Natural Feed Reduces Livestock GHGs
Since 1990, synthetic amino acids gradually began to replace soybeans in livestock feed. This trend impacts lifecycle greenhouse gas emissions from livestock production, in addition to family farm revenue. A 2020 Argonne laboratory study found greenhouse gases and carbon intensity are significantly higher with synthetic feed compared to natural ingredients. This finding matters to sustainability managers because about 90% of GHG emissions from pigs and poultry come from producing the feed.3
Higher Soybean Protein Reduces GHGs
FieldRise scientists combined GHG data from Benevides and others with the effect that better soybeans have on ingredients in livestock diets. They found that when soybean meal quality increases, DDGS and synthetics are reduced. Overall feed corn demand goes up, and greenhouse gasses are reduced. This finding is a breakthrough because it identifies a practical way to improve feed quality and reduce greenhouse gases at the same time. That means farmers and their customers can advance mutual success in new ways by working together from Seed to Feed.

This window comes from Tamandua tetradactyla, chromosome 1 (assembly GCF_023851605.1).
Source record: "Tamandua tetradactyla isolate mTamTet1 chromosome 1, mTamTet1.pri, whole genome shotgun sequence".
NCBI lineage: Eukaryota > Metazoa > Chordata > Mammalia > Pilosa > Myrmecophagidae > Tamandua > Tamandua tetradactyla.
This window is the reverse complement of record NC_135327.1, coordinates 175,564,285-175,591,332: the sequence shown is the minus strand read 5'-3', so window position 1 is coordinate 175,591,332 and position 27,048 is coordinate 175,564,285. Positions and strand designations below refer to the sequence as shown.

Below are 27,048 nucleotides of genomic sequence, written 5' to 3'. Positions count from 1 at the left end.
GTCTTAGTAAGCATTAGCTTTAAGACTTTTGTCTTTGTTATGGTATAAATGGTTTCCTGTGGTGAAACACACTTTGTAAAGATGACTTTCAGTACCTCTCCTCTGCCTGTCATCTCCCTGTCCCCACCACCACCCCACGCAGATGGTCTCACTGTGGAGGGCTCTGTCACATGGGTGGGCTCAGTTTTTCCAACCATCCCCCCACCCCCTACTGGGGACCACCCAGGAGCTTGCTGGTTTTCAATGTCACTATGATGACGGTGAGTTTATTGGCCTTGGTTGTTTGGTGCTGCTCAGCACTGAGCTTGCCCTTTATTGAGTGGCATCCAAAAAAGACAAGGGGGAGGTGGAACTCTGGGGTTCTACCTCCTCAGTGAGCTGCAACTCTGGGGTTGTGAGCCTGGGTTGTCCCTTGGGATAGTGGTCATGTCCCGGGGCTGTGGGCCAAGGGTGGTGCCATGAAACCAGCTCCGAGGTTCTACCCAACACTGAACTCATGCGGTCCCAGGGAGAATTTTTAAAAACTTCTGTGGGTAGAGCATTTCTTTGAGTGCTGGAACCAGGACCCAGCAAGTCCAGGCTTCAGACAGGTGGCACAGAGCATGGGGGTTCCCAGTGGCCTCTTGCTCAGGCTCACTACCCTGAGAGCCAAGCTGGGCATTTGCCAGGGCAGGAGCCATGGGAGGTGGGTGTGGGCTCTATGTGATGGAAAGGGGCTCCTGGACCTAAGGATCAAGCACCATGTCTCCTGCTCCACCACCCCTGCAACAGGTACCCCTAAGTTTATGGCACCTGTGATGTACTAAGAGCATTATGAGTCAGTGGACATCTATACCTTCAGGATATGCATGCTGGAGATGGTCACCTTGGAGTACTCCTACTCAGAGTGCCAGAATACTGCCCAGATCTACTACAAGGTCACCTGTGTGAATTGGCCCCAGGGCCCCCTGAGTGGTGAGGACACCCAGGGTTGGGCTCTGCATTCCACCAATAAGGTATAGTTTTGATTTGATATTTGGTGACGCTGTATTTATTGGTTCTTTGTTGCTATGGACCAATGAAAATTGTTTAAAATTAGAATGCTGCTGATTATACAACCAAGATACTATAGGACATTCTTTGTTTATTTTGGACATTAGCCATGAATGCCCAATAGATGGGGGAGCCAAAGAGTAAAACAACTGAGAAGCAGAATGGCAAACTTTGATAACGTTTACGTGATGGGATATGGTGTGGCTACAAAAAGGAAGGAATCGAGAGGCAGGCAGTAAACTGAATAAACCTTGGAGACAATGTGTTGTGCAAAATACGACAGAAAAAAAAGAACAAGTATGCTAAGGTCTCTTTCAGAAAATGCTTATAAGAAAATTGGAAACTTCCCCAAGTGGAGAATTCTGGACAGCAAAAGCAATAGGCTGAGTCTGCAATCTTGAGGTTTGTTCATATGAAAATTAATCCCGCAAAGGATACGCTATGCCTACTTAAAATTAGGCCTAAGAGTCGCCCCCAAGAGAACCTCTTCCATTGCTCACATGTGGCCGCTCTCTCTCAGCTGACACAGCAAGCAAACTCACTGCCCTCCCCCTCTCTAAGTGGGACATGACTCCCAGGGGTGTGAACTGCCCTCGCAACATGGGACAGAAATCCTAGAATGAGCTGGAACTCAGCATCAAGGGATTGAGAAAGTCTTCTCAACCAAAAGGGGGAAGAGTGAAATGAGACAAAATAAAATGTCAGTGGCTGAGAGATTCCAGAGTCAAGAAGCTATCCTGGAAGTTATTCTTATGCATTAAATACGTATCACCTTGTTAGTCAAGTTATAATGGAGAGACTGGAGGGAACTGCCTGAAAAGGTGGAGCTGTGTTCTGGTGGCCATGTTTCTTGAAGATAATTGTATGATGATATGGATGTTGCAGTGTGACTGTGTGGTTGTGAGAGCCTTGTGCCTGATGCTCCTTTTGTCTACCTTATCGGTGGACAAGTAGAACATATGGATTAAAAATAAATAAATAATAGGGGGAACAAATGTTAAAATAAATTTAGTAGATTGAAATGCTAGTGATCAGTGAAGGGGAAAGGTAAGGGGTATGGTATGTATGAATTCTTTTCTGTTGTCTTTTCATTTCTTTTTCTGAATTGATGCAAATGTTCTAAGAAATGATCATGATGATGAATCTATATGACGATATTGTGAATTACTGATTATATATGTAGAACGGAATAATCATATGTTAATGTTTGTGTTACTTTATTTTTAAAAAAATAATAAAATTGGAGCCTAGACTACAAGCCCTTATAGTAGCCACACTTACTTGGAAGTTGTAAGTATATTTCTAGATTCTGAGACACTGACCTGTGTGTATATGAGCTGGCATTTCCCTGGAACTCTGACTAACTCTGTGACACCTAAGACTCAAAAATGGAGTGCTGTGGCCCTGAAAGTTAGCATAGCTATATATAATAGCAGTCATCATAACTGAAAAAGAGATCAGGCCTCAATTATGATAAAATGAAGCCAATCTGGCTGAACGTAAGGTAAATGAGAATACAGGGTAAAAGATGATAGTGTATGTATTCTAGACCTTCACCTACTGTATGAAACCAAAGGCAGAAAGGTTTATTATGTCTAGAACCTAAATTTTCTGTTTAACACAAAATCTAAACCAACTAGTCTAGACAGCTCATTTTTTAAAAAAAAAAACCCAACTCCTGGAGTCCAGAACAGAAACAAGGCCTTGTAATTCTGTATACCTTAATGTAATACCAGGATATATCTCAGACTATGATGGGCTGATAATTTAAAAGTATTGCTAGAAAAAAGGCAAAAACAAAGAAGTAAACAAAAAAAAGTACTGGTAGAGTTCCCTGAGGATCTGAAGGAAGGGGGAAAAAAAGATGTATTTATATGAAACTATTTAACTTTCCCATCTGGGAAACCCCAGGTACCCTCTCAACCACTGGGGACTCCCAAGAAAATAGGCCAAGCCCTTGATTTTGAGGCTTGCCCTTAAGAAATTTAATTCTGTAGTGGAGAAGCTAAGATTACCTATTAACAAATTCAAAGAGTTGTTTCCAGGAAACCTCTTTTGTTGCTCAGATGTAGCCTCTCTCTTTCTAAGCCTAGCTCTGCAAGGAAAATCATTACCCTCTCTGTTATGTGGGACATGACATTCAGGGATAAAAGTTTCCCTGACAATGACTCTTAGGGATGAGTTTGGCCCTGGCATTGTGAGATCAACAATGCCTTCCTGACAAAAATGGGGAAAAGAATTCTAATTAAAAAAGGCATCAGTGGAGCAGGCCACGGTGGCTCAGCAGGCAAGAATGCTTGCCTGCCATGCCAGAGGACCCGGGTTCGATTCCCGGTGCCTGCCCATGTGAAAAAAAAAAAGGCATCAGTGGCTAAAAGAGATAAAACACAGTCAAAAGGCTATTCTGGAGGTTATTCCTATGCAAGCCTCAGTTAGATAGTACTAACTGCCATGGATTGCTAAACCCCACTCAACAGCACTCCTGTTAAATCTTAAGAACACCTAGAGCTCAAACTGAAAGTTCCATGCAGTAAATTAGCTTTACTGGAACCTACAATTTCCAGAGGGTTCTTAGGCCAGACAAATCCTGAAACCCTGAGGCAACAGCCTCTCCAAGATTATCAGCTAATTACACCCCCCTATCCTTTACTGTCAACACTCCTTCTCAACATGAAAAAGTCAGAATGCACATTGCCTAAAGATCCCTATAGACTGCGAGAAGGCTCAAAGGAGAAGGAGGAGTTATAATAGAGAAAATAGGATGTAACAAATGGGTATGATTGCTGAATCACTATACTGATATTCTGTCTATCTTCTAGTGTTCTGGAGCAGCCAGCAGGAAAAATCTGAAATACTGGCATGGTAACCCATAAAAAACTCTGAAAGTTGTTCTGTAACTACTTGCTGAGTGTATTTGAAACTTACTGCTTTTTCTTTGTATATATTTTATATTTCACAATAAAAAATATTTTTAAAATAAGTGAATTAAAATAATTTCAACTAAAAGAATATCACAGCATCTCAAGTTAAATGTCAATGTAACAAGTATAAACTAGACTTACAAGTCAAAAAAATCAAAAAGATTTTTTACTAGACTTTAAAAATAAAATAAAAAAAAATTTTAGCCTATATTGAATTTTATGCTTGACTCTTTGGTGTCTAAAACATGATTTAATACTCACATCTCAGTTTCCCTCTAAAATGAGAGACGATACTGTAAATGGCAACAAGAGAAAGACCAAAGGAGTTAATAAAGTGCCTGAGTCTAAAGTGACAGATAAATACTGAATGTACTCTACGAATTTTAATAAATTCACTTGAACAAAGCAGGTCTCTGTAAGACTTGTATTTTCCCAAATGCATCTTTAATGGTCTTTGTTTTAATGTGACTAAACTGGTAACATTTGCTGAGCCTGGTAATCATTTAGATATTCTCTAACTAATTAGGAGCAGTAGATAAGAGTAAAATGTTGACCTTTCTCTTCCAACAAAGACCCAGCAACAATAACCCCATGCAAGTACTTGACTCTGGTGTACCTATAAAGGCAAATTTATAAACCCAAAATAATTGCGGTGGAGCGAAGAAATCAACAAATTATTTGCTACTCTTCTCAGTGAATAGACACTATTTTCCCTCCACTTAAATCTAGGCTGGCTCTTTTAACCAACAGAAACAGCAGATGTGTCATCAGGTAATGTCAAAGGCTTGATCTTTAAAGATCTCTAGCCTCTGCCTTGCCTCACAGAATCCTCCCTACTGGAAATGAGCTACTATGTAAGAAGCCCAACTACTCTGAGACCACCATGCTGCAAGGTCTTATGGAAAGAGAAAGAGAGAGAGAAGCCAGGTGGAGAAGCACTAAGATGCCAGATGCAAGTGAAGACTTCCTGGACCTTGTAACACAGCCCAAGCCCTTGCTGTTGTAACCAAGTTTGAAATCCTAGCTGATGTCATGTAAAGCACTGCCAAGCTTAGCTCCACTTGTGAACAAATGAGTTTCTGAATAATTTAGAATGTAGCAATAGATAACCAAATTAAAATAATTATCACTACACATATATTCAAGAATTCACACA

Up to 4.6% reduction in swine diets and up to 4.5% in poultry diets across all phases
It’s easy to be proactive. Here’s how you can help.
Farmers can find soybeans that deliver maximum feed value and boost corn demand by emailing John@FieldRise.com. You can learn more and join other farms in future value-sharing negotiations with feed buyers.
Families can take action for farm, food, and energy sustainability by registering to receive a confidential sustainability survey and personal report on how your practices compare to others.
Organizations now have a practical and affordable way to measure and advance farm and food sustainability practices faster and cheaper. Here you will find more information about improving sustainability metrics in partnership with farmers and consumers.
- Pahola Thathiana Benavides, Hao Cai, Michael Wang, Nick Bajjalieh, Life-cycle analysis of soybean meal, distiller-dried grains with solubles, and synthetic amino acid-based animal feeds for swine and poultry production, Animal Feed Science and Technology, Volume 268, 2020, 114607, ISSN 0377-8401, https://doi.org/10.1016/j.anifeedsci.2020.114607